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Brake lights not working

Brake lights not working

Diagnose brake lights not working

If your brake lights are not working don’t worry, the problem can be as simple as burned-out bulbs, a fuse, a bad or misadjusted brake light switch, a bad body control module, or a bad ground. Here’s how to diagnose the system.

Start by checking the brake light bulbs

Brake light bulbs can be a single filament or a dual filament style. In a single filament setup, one bulb is for the parking lights and the other bulb is for the brakes and turn signals. In a dual filament setup, one filament is for the parking lights and the other filament is for the turn signals and brake lights.

Remove the bulb socket and examine the bulb. A missing or broken filament is a sign of bad bulb (see images below). A shiny metallic deposit on the inside of the bulb is also a sign of a burned out bulb.

If a new brake light bulb doesn’t fix the problem, check the fuse

The brake light fuse may be in the underhood fuse box or the instrument panel fuse box. Check the brake light fuse and replace if it’s burned out.

Next, check the brake light switch

Every car maker wires their brake light switch and lights a bit differently, but this diagram is fairly common. In older cars, the brake light switch directly switches power to the brake lights. But in late model cars, the brake light switch is just an input to the body control module (BCM), telling it to switch power to the brake lights.

Directly wired brake light switch

In a directly wired brake light switch, power flows from the fuse to the hazard switch or the headlight switch before flowing to the brake light switch. That’s because many brake light bulbs use a dual filament bulb. One filament is for the parking/driving lights and the other (the brighter of the two filaments) is for the brake/turn signals. Once the brake pedal is depressed, power flows through the brake light switch to the high mount brake light and the right and left brake light. The lighting circuit terminates at a single or multiple ground connection.

On vehicles with ABS brakes, the brake light switch is also the trigger for the ABS controller and the shift interlock solenoid. The shift interlock solenoid prevents you from shifting out of park without depressing the brake pedal. In this diagram, the brake pedal switch provides power to the shift interlock solenoid, but in other wiring setups, the shift interlock switch is powered from the ignition switch and the brake light switch provides the ground path to activate the solenoid.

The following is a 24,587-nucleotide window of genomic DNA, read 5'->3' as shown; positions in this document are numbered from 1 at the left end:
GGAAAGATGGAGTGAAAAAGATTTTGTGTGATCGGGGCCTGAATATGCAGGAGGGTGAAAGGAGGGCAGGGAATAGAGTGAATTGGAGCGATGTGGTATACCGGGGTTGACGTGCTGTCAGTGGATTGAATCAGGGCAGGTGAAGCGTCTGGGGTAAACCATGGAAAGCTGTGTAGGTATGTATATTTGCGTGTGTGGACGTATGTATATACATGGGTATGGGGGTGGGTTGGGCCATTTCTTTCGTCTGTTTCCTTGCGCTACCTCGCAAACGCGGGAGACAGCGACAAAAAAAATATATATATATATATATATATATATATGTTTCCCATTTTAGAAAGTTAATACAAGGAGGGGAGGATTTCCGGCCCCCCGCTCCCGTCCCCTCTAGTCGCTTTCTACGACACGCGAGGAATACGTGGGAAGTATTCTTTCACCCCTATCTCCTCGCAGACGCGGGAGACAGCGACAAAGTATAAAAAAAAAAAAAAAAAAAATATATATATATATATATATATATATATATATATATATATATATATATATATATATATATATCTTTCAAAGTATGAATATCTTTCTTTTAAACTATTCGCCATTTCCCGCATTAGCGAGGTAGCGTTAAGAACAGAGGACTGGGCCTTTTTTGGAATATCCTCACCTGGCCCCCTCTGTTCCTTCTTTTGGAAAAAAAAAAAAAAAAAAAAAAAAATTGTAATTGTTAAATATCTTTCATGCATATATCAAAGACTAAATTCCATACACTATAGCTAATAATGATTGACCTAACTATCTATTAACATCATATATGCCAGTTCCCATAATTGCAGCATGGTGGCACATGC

In some other setups, the brake light power must flow through the headlight switch or hazard warning switch.

In still some other setups, the high mount brake light switch is powered by a separate fuse. The reasoning is that you would still have some brake light if the main fuse blew.

brake light wiring diagram

Common stop light wiring diagram

BCM controlled brake lights

In a BCM setup, the brake light switch is an input to tell the BCM that you’re requesting brake lights. Carmakers use the BCM approach so they can operate the brake lights remotely, like with your key fob in a parking light to find your car.

Using a meter to test your brake lights and brake light switch

Set your multimeter to DC volts

The brake light system is “hot at all times,” meaning you don’t have to have the key turned to the RUN position.

Connect the black lead of the meter to a good ground. Using the red lead, touch each terminal on the brake light fuse. You should see battery voltage on both. If so, proceed to the next step.

Locate the brake light switch under the dash on the driver’s side. Back probe the brake light switch. You should see battery voltage at the switch. If so, depress the brake pedal. You should see the voltage drop to near zero. If the voltage remains at battery voltage, you may have burned out bulbs or an open in the wiring.

Remove the brake light bulbs from the socket. With the brake pedal depressed (parking lights OFF), probe the terminals inside the socket. You should see battery voltage on at least one terminal.

Troubleshoot other brake light problems

As I said at the beginning, car makers wire their brake light systems differently. If your tests don’t show the same results I’ve listed here, you may have a different setup. In that case. see these other posts for helpful information

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©, 2019 Rick Muscoplat

Posted on by Rick Muscoplat



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